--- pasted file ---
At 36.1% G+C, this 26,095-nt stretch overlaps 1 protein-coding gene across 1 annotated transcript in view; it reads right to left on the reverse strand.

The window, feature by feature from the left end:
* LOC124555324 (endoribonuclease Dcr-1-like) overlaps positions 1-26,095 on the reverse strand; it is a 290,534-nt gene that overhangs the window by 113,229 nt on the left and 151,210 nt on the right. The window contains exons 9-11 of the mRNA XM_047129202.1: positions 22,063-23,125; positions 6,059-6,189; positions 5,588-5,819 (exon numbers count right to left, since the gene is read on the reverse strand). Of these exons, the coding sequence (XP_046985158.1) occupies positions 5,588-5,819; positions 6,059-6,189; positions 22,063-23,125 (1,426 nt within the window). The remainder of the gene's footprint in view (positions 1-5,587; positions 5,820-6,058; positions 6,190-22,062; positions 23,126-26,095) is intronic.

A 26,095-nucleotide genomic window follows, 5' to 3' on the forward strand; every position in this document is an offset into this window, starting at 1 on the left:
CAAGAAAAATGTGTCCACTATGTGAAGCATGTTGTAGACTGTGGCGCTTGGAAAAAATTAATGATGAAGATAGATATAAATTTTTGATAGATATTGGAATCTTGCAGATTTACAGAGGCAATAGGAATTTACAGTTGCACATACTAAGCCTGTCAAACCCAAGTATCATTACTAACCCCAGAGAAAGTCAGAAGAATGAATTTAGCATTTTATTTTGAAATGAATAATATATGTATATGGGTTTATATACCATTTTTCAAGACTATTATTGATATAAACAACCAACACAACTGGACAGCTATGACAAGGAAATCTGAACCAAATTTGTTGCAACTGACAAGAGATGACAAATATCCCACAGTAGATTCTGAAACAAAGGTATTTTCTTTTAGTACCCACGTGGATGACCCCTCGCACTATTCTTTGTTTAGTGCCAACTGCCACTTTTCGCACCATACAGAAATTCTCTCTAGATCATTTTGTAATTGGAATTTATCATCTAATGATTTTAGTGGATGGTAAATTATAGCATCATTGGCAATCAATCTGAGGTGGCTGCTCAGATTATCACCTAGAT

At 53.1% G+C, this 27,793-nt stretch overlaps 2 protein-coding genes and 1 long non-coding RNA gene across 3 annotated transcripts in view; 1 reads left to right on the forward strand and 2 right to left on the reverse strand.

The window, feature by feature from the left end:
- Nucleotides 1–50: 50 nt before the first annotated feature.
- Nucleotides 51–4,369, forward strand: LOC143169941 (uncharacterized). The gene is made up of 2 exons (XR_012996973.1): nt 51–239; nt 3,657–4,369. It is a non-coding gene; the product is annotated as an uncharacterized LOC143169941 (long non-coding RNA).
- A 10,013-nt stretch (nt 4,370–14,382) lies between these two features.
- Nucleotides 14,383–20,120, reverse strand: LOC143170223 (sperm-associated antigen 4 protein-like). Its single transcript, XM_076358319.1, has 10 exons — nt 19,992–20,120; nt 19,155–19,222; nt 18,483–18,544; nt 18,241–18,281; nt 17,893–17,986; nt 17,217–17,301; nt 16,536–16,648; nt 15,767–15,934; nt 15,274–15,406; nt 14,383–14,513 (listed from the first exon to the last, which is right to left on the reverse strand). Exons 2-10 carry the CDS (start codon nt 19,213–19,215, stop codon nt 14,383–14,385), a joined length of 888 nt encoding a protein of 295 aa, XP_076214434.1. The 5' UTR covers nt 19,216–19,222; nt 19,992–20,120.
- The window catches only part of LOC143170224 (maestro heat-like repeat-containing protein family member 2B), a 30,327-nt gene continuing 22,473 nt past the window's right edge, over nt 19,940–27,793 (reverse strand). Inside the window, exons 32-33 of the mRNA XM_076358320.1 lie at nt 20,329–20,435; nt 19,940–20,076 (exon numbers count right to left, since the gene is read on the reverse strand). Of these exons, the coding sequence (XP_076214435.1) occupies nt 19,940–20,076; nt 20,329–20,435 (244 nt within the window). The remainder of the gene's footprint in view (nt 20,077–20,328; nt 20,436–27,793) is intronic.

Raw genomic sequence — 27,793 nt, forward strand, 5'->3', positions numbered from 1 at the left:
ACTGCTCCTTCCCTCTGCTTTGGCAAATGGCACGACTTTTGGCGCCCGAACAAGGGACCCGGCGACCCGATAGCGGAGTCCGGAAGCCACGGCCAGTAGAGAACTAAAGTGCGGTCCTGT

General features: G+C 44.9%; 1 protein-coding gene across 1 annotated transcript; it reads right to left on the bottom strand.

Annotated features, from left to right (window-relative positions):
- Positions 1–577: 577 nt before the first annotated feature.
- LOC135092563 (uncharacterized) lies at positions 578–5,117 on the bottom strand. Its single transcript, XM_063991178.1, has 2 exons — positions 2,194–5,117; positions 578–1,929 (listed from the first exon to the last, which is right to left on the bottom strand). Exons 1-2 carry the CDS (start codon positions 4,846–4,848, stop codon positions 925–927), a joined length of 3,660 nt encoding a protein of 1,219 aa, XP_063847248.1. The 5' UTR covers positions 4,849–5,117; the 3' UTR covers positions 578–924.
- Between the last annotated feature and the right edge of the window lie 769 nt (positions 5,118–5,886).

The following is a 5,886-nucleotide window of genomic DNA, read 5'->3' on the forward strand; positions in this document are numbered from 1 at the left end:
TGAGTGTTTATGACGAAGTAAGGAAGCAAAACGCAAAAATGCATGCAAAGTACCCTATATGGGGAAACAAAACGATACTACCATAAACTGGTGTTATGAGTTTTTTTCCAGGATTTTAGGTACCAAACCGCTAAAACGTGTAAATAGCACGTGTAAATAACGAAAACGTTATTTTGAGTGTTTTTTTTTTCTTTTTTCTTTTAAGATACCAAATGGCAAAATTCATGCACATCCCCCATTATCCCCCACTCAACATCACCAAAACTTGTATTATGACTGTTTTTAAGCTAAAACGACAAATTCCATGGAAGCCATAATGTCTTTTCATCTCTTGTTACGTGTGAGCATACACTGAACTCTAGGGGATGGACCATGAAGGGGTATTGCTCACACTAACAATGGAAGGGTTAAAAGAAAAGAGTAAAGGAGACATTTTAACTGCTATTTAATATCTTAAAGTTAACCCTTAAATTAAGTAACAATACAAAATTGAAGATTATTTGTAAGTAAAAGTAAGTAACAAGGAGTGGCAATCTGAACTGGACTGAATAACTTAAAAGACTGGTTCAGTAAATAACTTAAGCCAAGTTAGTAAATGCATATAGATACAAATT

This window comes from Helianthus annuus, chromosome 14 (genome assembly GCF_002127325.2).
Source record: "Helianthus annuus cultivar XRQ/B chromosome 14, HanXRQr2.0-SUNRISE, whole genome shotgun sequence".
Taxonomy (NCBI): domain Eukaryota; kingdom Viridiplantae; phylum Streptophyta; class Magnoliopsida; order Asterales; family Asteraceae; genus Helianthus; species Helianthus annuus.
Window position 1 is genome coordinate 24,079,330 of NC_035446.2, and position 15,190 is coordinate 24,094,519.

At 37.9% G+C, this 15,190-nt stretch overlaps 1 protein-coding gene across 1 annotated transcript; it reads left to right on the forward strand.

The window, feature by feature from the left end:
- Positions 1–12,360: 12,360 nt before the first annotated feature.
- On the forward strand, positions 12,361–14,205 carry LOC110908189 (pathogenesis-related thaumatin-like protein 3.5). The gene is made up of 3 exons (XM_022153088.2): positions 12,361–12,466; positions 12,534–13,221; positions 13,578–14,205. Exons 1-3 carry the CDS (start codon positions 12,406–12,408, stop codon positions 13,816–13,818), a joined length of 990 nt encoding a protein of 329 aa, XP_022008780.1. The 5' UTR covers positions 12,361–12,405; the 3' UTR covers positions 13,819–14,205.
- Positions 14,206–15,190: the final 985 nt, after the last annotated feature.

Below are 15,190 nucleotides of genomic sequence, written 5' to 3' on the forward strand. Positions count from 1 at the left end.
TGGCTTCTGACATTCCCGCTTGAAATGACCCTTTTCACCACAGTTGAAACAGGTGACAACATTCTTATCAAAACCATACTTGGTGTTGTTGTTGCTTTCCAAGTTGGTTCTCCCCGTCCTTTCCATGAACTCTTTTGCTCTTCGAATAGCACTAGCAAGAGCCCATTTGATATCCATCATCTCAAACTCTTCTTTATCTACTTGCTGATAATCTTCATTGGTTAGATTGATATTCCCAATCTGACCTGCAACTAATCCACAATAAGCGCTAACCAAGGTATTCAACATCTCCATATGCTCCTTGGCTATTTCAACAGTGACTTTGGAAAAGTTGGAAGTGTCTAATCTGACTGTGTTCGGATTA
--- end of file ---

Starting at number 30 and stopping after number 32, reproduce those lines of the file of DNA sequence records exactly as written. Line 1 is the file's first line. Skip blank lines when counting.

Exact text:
- Positions 14,206–15,190: the final 985 nt, after the last annotated feature.

Below are 15,190 nucleotides of genomic sequence, written 5' to 3' on the forward strand. Positions count from 1 at the left end.
TGGCTTCTGACATTCCCGCTTGAAATGACCCTTTTCACCACAGTTGAAACAGGTGACAACATTCTTATCAAAACCATACTTGGTGTTGTTGTTGCTTTCCAAGTTGGTTCTCCCCGTCCTTTCCATGAACTCTTTTGCTCTTCGAATAGCACTAGCAAGAGCCCATTTGATATCCATCATCTCAAACTCTTCTTTATCTACTTGCTGATAATCTTCATTGGTTAGATTGATATTCCCAATCTGACCTGCAACTAATCCACAATAAGCGCTAACCAAGGTATTCAACATCTCCATATGCTCCTTGGCTATTTCAACAGTGACTTTGGAAAAGTTGGAAGTGTCTAATCTGACTGTGTTCGGATTA